The scene Burlingtons attractive and user-friendly City Hall Park.
The hour just past noon on Saturday.
Twas a gorgeous sunny day and a big crowd was out for the weekly farmers market along College Street. Yours truly was on hand to pick up a weeks supply of the worlds best fresh veggies when our sixth sense raised an alarm.
One hundred feet away, behind the vegetable/bakery/artist stalls, we noticed an unusual amount of blue and yellow under the green shade trees. We spotted a small tribe of 15 to 20 future leaders of America lounging on the grass. A few softly strummed guitars. Crosby, Stills and hash?
Lt. Walter Decker was chatting amiably with the main group. In their bright yellow jerseys, four tanned and fit members of Burlaps new bicycle park-patrol squad gathered off to the side. Broccoli in hand, yours truly spotted Sgt. Shawn Toof approaching the suspects from the St. Paul Street side of the park. And Cpl. Bill Ward was escorting a young man to the corner of College and St. Paul Streets. In the corporals hand was a plastic bag of what appeared to be a dried leafy substance. Another episode in Americas never-ending War on Drugs?
We strolled over to Cpl. Ward and the suspect. Upon close visual inspection, the baggie appeared to hold about an ounce of crushed, brownish-green plant matter. The officer told Seven Days he had radioed headquarters, requesting a marijuana detection kit to ascertain the true identity of the substance.
Great, make that four cops and four yellow jerseys on the clock for something Canada just made legally available with a doctors prescription. We volunteered to authenticate the evidence, but Cpl. Ward politely declined. He said he didnt doubt our testing ability, but preferred to follow established procedure.
This summer, the new yellow jerseys on wheels patrol the bikepath and the Marketplace. They encourage good behavior, discourage bad behavior. The bicycle brigade also acts as efficient eyes and ears for a police department that cant be everywhere. Lt. Decker told Seven Days that one of the yellow jerseys had smelled something funny and radioed dispatch with a report of possible criminal activity.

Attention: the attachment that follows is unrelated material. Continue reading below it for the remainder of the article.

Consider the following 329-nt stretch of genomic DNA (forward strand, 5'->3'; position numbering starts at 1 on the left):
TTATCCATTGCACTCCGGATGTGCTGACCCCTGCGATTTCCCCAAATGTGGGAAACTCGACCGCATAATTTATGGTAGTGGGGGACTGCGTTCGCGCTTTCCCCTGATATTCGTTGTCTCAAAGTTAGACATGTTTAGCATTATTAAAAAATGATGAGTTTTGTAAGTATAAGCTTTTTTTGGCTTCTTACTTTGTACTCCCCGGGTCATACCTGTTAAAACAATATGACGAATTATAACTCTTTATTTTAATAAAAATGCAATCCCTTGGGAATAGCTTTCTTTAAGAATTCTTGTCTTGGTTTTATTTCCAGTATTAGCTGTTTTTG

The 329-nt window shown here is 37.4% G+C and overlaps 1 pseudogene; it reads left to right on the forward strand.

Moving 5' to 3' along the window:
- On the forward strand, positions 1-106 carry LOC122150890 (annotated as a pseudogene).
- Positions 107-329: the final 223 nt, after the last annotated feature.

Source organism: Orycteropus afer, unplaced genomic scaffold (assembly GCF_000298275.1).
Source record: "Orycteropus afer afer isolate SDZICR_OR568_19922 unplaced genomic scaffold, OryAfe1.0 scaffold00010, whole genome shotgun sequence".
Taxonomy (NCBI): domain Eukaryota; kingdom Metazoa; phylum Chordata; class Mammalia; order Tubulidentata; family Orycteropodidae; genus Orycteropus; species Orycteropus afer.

But this potential drug bust went downhill fast. Science ruled the day. A sample of the fragrant plant material tested by Cpl. Ward proved negative for THC. Whatever it was, it wasnt marijuana, said the officer.
As it turns out, these mellow young citizens were smoking something much spicier than cannabis. They told yours truly they had politely informed the young gendarmes in yellow and the older gendarmes in blue that their joints were full of sage, not pot. Thats right, sage, the spice so treasured in Mediterranean kitchens. They were smoking sage, and told us the effect was mellowing and spiritual.
No law was broken. No arrests were made. The pack of gendarmes went on their merry way. Happy ending, right?
As soon as the Bush administration hears sage-smoking is popular in Vermont, theyll have the DEA treat it like heroin. Thanks, Jim.
Hows that for a spicy cop story?
Vermont Roots? President George W. Bushs chief political strategist, Karl Rove, is widely credited with being the pompous West Wing dingbat who recklessly pushed U.S. Sen. Jim Jeffords out of the Republican Party. In doing so, Rove handed control of the U.S. Senate to the Democrat opposition.
Mr. Rove has been a confidant, friend and well-paid consultant to Dubya for 10 years. Hes a household name in Texas politics, but his very first Capitol Hill job was for a Vermonter. Small world, eh?
According to former Rep. Richard Mallary of Brookfield, Rove was a low-level member of his congressional staff when he served in the House in 1973. Today Mr. Rove is a certifiable American political Big Dog. But, Mallary told Seven Days, the young Rove didnt make much of an impression.
Mallary said that despite Mr. Roves distinguished current status, he has no recollections of discussions with him.
Given the fact that that Dick Mallary is a Vermont Republican from the Gibson-Aiken-Stafford-Jeffords wing of the party, he said he imagines Rove would disown me now. Rove was a pup back then, he said. Mr. Mallary swore he couldnt even recall what Rove looked like and thought he left to start a PR firm.
And made many millions with it, too.
Before joining the staff of Vermonts lone congressman, Rove was elected president of the College Republicans. His campaign manager was the late GOP strategist Lee Atwater, the hardball legend later credited with putting Ws Daddy in the Oval Office.
According to a biography of Mr. Atwater by author John Brady, Atwater praised Roves talents as a political dirty trickster. He organized conferences that instructed young Republicans on campaign dirty tricks, such as purloining the opposition partys garbage to obtain inside memos and lists of contributors. One time, Rove sneakily posed as a reporter to gain access to a Democratic candidates campaign headquarters.
Rove took some of the candidates campaign stationery and used it to fake a thousand invitations to the opening of the Democrats headquarters. He added free beer, free food, girls and a good time for nothing to the invitations, distributed them at a hippie commune, a rock concert and soup kitchens in Chicago.
Rove has dismissed the incident as a youthful prank.
Karl Rove has come a long way for a dirty trickster. Now he tells the President of the United States what to do. But along the way, Karl Rove missed one important political lesson dont mess with Vermont!
Say-a-Little-Prayer Time? As theyd say at Saratoga, the Northeast Interstate Dairy Compact will be the Budweiser Longshot in the Ninth Race at Capitol Downs come late September. And were talking a 99-1 longshot.
Before the pols left Foggy Bottom for summer vacation last week, Vermont soldiers Patrick Leahy and Jim Jeffords fought gamely to get a compact renewal beachhead in the farm-aid bill, but simply ran out of horse.